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Common winter illnesses

In partnership with Dr Hamish Black

Why is it that we seem to only get sick in winter?

Young dad with brown hair and a beard checking the lymph of his 4-year-old son who is at home sick.
Young dad with brown hair and a beard checking the lymph of his 4-year-old son who is at home sick.

Do you steel yourself ahead of the slew of bugs and viruses that seem to come with the colder months?

While there are some illnesses that occur more during winter, the most common conditions that make us unwell actually occur all year around, says Dr Hamish Black, nib Group Medical Adviser. These include viral upper respiratory tract infections, hypertension (high blood pressure), depression, diabetes, arthritis, headaches and skin cancers.

“There are, however, some conditions that occur more often in winter than in other months,” he notes. These include colds, flus and other respiratory infections, such as pneumonia, croup and bronchitis. 

There is one condition that only occurs in the winter months, says Hamish. That is Seasonal Affective Disorder (SAD) – a type of depression that usually develops during autumn and winter as the weather changes. 

Why does the flu season occur in winter? 

Flu season in Australia typically runs from April to October.

“The reason people get more sick in winter is because we spend more time inside exposed to circulated air and with close contact with others,” Hamish explains. “It’s not because the weather is cold.” 

Children are more likely to get sick because they have lower immunity through less exposure to infections.

Sometimes people get confused between colds and flu, but Hamish says that flu is generally worse than a cold. You’ll likely get higher fevers and for a longer time, more aches and pains and you’ll have less energy.

Whereas with a cold, Hamish says the main symptoms are a runny nose and congestion. 

A woman in her 30s sick in bed looking at her laptop with her puppy

How do I know if I need antibiotics or to see a GP? 

“For some people, for example those with chronic respiratory illness or those with impaired immunity, they should generally have antibiotics whenever they have a cold or flu,” Hamish says.

Otherwise, antibiotics aren’t usually needed unless there’s been a complication of the viral infection, such as perforated ear drum or an abscess has developed. Your GP may take a swab to test if any bacteria is present. 

“You should also see your GP if the symptoms persist beyond 10 days, are severe or you have significant underlying illnesses,” Hamish advises. 

Winter allergies 

While springtime allergies are usually related to pollen, winter allergies arise from spending more time indoors and through exposure to dust mites, mould, pet dander and cockroach droppings. 

“The symptoms are generally sneezing, itching, rashes and congestion,” Hamish notes. “Of course, some people can have severe and even life-threatening allergic reactions with shortness of breath and swelling of the airway.” 

How can I manage and minimise my risk of winter ills and colds? 

Hamish recommends the following tips to make yourself more comfortable if you do get sick from common illnesses:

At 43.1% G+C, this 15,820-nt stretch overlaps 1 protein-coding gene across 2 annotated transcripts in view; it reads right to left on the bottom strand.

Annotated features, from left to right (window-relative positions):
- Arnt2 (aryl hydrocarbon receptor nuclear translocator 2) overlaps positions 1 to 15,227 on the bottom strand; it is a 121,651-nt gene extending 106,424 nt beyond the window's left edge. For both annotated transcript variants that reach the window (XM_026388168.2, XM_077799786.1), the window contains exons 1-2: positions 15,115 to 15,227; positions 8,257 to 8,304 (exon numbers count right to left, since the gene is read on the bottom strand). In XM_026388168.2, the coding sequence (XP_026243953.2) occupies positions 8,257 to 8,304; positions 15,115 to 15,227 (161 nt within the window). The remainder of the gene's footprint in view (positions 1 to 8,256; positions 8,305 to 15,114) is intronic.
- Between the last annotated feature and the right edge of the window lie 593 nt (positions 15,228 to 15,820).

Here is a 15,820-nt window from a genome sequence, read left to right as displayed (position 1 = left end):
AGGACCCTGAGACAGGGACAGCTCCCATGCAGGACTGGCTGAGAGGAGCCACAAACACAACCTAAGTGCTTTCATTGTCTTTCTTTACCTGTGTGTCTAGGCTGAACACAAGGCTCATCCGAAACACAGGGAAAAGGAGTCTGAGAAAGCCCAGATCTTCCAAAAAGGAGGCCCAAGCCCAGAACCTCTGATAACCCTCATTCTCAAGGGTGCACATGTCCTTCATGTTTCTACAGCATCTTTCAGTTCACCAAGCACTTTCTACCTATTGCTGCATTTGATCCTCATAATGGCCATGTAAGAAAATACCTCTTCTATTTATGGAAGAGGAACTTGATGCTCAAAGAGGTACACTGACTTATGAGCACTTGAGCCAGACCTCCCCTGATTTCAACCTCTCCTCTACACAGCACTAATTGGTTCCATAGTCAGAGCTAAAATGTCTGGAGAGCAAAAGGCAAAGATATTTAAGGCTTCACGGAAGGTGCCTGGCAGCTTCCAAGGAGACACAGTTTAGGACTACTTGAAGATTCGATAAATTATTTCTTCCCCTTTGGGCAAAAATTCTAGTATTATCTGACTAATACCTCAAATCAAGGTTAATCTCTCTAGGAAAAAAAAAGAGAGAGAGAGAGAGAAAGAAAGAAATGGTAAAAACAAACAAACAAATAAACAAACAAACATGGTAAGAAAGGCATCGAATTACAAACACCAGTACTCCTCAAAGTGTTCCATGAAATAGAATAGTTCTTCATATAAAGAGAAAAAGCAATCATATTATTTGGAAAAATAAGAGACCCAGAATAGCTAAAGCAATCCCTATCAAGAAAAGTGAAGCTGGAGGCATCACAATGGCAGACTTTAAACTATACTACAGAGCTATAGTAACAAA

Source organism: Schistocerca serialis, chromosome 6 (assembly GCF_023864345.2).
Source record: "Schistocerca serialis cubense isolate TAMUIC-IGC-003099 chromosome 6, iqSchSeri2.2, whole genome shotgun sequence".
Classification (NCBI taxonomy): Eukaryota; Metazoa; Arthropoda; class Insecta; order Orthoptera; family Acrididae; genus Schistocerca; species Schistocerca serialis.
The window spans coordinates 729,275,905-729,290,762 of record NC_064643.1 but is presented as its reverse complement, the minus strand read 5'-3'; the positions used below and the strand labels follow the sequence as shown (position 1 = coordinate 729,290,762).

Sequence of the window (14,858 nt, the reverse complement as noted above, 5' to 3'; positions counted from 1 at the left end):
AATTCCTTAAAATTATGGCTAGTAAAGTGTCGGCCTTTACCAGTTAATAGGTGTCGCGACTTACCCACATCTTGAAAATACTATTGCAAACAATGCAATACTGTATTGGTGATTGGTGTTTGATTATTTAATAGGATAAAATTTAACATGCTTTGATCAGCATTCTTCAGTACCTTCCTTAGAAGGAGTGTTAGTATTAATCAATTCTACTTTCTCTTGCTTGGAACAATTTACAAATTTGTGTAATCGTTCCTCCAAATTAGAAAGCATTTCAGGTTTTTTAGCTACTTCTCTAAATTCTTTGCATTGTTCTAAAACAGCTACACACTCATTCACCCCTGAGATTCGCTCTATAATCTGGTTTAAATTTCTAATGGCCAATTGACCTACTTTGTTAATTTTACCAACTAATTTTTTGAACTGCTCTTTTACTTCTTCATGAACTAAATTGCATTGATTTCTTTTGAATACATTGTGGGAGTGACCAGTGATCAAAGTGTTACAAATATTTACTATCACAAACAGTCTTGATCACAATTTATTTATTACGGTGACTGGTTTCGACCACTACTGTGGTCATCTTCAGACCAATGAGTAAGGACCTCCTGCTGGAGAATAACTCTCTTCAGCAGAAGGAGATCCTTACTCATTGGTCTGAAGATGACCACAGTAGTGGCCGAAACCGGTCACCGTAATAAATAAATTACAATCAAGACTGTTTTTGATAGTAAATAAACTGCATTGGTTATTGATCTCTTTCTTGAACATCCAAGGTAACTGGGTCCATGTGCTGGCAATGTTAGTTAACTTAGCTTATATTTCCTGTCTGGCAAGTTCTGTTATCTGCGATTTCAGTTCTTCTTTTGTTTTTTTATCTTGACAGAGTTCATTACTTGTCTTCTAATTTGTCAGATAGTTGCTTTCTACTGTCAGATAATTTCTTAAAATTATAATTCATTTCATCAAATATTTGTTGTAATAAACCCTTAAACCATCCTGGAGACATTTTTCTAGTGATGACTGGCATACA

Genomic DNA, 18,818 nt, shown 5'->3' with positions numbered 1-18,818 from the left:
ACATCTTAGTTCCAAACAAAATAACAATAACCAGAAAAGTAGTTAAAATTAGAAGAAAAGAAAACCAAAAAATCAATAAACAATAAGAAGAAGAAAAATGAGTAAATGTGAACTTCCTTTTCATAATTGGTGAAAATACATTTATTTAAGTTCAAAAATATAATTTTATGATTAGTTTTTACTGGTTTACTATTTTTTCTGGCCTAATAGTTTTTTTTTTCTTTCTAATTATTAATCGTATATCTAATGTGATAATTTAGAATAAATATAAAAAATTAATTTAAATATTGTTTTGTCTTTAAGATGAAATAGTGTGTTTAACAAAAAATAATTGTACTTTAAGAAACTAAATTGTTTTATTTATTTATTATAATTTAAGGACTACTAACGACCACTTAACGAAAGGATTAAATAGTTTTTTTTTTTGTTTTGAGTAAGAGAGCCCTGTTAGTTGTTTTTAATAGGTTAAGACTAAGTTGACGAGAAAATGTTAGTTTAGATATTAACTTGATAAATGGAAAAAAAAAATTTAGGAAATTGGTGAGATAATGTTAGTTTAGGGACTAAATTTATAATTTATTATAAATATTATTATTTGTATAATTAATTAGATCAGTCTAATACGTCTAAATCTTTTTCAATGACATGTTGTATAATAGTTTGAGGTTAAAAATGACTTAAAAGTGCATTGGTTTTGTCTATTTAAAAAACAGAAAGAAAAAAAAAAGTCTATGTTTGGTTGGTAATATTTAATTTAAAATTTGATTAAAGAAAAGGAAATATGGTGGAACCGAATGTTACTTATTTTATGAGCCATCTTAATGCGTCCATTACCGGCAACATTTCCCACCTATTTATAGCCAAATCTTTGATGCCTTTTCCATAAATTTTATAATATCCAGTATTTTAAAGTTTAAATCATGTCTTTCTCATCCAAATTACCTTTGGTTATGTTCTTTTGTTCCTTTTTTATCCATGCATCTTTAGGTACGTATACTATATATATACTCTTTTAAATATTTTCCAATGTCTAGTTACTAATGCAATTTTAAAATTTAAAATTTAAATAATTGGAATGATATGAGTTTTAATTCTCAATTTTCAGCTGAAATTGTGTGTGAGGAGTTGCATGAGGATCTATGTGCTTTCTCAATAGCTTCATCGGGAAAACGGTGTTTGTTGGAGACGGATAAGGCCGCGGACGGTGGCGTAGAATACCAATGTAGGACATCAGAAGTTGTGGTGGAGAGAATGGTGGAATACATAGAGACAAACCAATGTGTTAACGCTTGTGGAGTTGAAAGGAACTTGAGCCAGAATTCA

• take regular pain relief, such as paracetamol or ibuprofen

  • stay hydrated by drinking plenty of water 

  • listen carefully to your body and rest when it tells you to, and

  • gradually rebuild your exercise regimen. 

When it comes to minimising your risk of catching (and spreading) winter illnesses, Hamish notes that the COVID-19 pandemic proved that social distancing led to a “steep decline” in viruses, such as the common cold.

“The disadvantage of that strategy, though, is that we also gradually lose our immunity to these viruses – as well as the health benefits of socialisation.” 

Hamish says other practical ways to reduce your risk of getting sick or spreading any illnesses you have, include to: 

  • wash your hands regularly

  • cough and sneeze into your elbows (instead of into your hands) 

  • wear a mask when you’re unwell (or even better, stay away from others), and 

  • get vaccinated every year for the flu (and for COVID if it becomes available annually). 

Rain, hail or shine, Hamish says it’s important to maintain your health all year around.

“Get three hours of exercise a week, keep a healthy diet, don’t smoke, don’t drink excessive amounts of alcohol and stay well hydrated,” he says. “Look after your mental health – including making sure to get enough sleep.” 

Please note: The tips throughout this article serve as broad information and should not replace any advice you have been given by your medical practitioner.

Dr Hamish Black

Dr Hamish Black

In partnership with

Dr Hamish Black

Dr Hamish Black has been a medical practitioner for more than 25 years. In addition to his role as nib group medical advisor, he still spends two days a week practising as a GP. He has spent many years working in emergency departments and in rural Australia, including a stint with the Royal Flying Doctor Service. Hamish also loves karaoke and dancing (though not that well at either, he says!), with Play that Funky Music by Wild Cherry being his karaoke favourite.